The Miaphysite Churches (or “Oriental Orthodox Churches”), all in communion with each other are :

  • Armenian Apostolic Church
  • Mother See of Holy Etchmiadzin
  • Holy See of Cilicia
  • Armenian Patriarchate of Constantinople
  • Armenian Patriarchate of Jerusalem
  • Syriac Orthodox Church of Antioch
  • Malankara Orthodox Syrian Church
  • Coptic Orthodox Church of Alexandria
  • French Coptic Orthodox Church
  • Ethiopian Orthodox Tewahedo Church
  • Eritrean Orthodox Tewahedo Church

Other Miaphysite Churches, not in communion with the Oriental Orthodox Churches, include

  • The Celtic Orthodox Church
  • The Ancient British Church
  • The British Orthodox Church


Sometimes it is called as henophysitism. Miaphysitism is Cyril of Alexandria’s Christological formula holding that in the one person of Jesus Christ, divine nature and human nature are united (μία, mia – “one” or “unity”) in a compound nature (“physis”), the two being united without separation, without mixture, without confusion and without alteration. Historically, Chalcedonian Christians have considered Miaphysitism in general to be   Read More...


The term “miaphysitism” arose as a response to Dyophysite criticisms of Monophysitism. As Nestorianism had its roots in the Antiochene tradition and was opposed by the Alexandrian tradition, Christians in Syria and Egypt who wanted to distance themselves from the extremes of Nestorianism and wished to uphold the integrity of their theological position adopted this term Miaphysite to express their position.   Read More...


  • Nestorianism stressed the distinction between the divine and the human in Christ to such an extent that it appeared that two persons were living in the same body. The view was condemned at the Council of Ephesus.
  • Eutychianism stressed the unity of Christ's nature to such an extent that Christ's divinity consumed his humanity as the ocean consumes a drop of vinegar. The view was condemned at the Council of Chalcedon.

In response to Eutychianism, the latter Council adopted dyophysitism, which clearly distinguished between person and nature, stating that Christ is one person in two natures, but emphasizes that the natures are “without confusion, without change, without division, without separation”.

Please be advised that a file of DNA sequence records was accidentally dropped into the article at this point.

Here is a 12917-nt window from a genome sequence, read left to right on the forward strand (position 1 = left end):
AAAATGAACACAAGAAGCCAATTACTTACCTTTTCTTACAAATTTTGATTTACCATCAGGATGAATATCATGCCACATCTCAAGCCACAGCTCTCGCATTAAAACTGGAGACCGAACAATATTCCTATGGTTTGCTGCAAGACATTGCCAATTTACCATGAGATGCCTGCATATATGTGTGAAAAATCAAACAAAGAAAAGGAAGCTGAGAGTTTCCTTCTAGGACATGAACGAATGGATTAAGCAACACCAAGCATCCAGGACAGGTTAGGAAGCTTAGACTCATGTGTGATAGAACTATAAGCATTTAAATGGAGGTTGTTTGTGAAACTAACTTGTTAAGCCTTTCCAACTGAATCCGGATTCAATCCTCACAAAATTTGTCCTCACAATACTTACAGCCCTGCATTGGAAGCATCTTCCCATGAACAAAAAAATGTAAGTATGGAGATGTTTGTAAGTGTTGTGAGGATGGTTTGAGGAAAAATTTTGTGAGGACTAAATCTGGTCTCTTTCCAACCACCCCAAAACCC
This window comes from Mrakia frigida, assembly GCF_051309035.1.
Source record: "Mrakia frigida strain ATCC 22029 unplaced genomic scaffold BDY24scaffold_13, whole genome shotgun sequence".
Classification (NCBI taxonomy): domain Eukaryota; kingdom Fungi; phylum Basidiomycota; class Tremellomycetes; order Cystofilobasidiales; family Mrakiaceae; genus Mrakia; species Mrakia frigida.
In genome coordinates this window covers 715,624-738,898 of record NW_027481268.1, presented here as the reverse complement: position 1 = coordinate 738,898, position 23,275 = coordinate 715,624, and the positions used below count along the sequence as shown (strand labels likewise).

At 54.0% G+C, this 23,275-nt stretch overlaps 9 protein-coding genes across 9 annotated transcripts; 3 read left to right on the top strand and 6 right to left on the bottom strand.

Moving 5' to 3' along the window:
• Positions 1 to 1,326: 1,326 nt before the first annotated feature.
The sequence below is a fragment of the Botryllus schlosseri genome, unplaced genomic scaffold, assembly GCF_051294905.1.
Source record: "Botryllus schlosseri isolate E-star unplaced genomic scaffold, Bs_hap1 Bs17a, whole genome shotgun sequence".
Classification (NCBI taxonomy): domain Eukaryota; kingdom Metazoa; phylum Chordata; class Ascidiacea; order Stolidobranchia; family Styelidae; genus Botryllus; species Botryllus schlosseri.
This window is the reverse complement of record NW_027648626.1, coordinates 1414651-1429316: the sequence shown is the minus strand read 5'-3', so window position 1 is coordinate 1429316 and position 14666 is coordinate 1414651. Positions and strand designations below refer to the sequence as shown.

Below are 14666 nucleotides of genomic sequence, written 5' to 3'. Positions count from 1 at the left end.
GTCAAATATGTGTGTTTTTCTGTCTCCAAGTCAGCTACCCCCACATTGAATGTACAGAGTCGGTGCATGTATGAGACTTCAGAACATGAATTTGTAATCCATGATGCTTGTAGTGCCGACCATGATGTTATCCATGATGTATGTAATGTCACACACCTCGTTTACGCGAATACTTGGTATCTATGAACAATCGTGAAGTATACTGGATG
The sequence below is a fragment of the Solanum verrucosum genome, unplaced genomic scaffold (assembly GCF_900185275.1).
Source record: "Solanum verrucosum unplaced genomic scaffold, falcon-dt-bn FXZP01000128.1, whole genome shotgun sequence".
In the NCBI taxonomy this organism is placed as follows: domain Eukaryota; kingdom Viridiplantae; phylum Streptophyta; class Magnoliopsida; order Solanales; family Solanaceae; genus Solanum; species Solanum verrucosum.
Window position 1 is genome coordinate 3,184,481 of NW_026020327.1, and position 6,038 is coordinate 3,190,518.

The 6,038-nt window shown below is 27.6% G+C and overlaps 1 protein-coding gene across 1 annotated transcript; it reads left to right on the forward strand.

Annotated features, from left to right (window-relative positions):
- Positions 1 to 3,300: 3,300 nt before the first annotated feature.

The Monophysites rejected this definition as verging on Nestorianism and instead adhered to a wording of Cyril of Alexandria, the chief opponent of Nestorianism, who had spoken of the “one (mia) nature of the Word of God incarnate” (μία φύσις τοῦ θεοῦ λόγου σεσαρκωμένη mía phýsis toû theoû lógou sesarkōménē)[3] but they failed to see the distinction between the emphatic masculine form Mono and the less emphatic feminine form Mia[citation needed].   Read More...

Joint Commission of the Theological Dialogue
Between the Orthodox Church and the Oriental Orthodox Churches
Agreed Statement

We have inherited from our fathers in Christ the one apostolic faith and tradition, though as churches we have been separated from each other for centuries. As two families of Orthodox Churches long out of communion with each other we now pray and trust in God to restore that communion on the basis of the common Apostolic faith of the undivided church of the first centuries which we confess in our common Creed.    Read More...

Oriental-Reformed Dialogue
Agreed Statement on Christology

‘We confess our Lord Jesus Christ, the only-begotten son of God, perfect in divinity and perfect in humanity, consisting of a rational soul and a body, begotten of the Father before the ages according to His divinity, the same, in the fullness of time, for us and for our salvation, born of the Virgin Mary, according to his humanity; the Same consubstantial with the Father according to His divinity, and consubstantial with us according to His humanity.   Read More...


Three main Christian Groups:

  • Roman Catholic
  • Orthodox
  • Protestant

Essentially the Orthodox Church shares much with the other Christian Churches in the belief that God revealed himself in Jesus Christ, and a belief in the incarnation of Christ, his crucifixion and resurrection. The Orthodox Church differs substantially in the way of life and worship and in certain aspects of theology. The Holy Spirit is seen as present in and as the guide to the Church working through the whole body of the Church, as well as through priests and bishops.   Read More...